Charity contributions are another brilliant employee reward suggestion — as long as the employee being recognized gets a say. Again, this is easily solved through a program that lets employees make the choice to donate their well deserved recognition to charity.

    Ice cream/pizza parties at work do not deliver the return many employees expect. Often, employees would rather share their rewards with friends and family outside work — people they may not see as often as they like due to their diligent efforts on the job that earned them the recognition.

    I blog extensively on these topics here:

  3. I would add to the list of leadership pointers that leadership must stay deeply engaged whenever technology dollars are spent. Assigning an implementation to a project team and hoping for positive ROI is not enough. Technology teams must be held accountable just like engineering teams with routine design reviews where C Level Goals for the technology are mapped down to the end users tasks built into the system. Someone must be able to answer HOW the system & users will drive expected results. Just as this article suggests, what frontline employees do is crucial.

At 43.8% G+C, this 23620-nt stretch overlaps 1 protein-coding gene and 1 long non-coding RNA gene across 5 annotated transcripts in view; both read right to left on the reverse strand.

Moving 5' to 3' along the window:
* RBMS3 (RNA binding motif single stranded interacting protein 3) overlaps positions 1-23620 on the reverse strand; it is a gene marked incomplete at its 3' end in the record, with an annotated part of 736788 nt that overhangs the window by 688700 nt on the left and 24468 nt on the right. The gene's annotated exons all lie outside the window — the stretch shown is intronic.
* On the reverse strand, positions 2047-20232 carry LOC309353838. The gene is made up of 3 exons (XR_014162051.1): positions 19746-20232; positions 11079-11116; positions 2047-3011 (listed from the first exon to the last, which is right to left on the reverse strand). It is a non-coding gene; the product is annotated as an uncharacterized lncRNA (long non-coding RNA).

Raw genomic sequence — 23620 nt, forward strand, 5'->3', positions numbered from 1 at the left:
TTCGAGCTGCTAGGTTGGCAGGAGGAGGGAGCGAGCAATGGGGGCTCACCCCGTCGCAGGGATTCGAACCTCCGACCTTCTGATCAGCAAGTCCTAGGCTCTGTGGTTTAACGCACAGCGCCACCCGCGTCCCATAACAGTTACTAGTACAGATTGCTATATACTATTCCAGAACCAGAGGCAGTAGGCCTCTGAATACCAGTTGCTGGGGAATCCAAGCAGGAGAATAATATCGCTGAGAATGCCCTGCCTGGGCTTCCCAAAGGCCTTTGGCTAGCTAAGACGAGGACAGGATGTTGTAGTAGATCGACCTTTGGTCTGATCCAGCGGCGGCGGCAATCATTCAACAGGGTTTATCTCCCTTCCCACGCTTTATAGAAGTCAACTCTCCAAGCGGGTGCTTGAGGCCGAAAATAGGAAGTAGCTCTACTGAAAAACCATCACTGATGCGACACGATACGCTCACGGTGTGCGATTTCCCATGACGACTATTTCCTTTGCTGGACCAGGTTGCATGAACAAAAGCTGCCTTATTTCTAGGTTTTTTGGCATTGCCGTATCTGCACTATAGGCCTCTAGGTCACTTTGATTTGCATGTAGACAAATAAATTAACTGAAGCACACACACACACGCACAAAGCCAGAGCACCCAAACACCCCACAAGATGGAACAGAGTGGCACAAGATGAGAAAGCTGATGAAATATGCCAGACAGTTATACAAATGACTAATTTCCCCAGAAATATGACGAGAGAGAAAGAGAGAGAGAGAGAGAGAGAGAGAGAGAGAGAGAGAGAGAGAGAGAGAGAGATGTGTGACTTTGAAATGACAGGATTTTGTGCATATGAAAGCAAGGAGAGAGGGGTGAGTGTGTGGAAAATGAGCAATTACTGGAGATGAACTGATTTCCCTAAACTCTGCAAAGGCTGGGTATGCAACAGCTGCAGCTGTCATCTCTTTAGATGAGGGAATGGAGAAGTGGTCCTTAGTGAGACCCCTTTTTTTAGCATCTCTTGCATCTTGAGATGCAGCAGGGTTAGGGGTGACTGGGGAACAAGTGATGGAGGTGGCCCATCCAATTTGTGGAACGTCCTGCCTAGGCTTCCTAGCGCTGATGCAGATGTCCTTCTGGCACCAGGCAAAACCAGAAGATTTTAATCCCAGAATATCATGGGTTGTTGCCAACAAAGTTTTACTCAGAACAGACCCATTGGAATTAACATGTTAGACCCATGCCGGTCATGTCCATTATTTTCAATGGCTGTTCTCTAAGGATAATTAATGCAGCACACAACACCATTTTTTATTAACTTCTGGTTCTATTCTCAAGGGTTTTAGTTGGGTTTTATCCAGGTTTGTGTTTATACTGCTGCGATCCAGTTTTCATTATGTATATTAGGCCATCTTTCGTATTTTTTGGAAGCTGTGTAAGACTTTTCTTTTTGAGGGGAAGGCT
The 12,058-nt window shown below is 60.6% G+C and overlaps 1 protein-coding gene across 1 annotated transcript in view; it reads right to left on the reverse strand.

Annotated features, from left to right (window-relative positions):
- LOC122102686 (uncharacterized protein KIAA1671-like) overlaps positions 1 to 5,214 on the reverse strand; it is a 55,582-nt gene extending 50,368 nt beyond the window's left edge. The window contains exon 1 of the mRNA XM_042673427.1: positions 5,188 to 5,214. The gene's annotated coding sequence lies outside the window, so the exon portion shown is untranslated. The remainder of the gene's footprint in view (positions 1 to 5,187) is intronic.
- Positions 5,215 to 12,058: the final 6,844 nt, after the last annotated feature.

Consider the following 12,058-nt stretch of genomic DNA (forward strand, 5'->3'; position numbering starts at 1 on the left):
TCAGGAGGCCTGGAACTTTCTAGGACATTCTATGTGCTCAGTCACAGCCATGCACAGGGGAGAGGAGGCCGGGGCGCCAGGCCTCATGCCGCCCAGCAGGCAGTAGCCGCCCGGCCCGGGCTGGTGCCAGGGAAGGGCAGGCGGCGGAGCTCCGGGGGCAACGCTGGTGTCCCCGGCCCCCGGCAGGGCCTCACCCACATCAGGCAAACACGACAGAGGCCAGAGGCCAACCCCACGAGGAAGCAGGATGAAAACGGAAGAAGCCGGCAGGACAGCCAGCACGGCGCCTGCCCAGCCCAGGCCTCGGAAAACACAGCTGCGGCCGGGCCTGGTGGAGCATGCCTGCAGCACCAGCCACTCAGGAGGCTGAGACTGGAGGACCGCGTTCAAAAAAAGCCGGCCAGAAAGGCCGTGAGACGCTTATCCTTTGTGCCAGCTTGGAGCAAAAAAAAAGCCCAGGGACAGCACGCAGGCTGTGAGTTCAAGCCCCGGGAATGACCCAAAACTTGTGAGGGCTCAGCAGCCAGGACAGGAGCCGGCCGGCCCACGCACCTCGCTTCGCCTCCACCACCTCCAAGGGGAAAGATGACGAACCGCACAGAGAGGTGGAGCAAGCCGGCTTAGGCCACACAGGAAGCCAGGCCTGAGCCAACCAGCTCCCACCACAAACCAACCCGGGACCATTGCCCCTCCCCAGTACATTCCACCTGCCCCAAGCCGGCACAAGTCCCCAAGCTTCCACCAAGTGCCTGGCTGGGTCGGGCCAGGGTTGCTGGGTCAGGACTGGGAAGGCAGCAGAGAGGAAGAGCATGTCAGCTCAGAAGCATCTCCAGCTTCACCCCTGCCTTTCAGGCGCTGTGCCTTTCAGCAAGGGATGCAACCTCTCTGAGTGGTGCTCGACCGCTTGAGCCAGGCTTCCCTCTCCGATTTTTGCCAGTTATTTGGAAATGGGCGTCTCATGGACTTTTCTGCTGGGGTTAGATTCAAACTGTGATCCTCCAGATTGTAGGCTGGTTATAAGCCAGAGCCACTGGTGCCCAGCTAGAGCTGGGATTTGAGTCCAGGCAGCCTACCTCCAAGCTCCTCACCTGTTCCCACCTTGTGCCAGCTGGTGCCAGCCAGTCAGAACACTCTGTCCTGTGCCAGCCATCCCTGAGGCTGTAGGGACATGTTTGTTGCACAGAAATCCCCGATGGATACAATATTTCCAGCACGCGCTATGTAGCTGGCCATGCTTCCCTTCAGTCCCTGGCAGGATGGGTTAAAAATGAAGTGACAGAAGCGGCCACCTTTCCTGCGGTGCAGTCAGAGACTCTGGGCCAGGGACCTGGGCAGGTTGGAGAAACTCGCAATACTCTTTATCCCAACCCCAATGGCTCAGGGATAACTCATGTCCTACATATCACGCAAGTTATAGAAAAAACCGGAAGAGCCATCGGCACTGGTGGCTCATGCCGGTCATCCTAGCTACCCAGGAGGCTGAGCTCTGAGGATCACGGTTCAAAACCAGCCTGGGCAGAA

Secondly, companies can find immediate savings by re-evaluating their compensation configuration. There is ample opportunity to reduce payroll leakage seeping out of accurate but ineffective rules. There could have been a disconnect between the people who understand the intent of your compensation practices, wage & hour laws, and the people who set up the system. There is often more than one way to set up a rule to pay accurately, but only one “best way” to minimize the financial burden on the payor (employer). These economic times call for a close assessment of payroll overspend.

  4. I would add one point as “New Corporate Culture “. Because in the tough situation, we need streamline all employee to the right attitude and direction we expected. In the enconomic crisis, company need to change or adjust the corporate culture to meet the new situation and competetion. Before all things on operation level, we need establish a right attitude for empoyee and workforce to make sure the collabrative and efficient business they could run.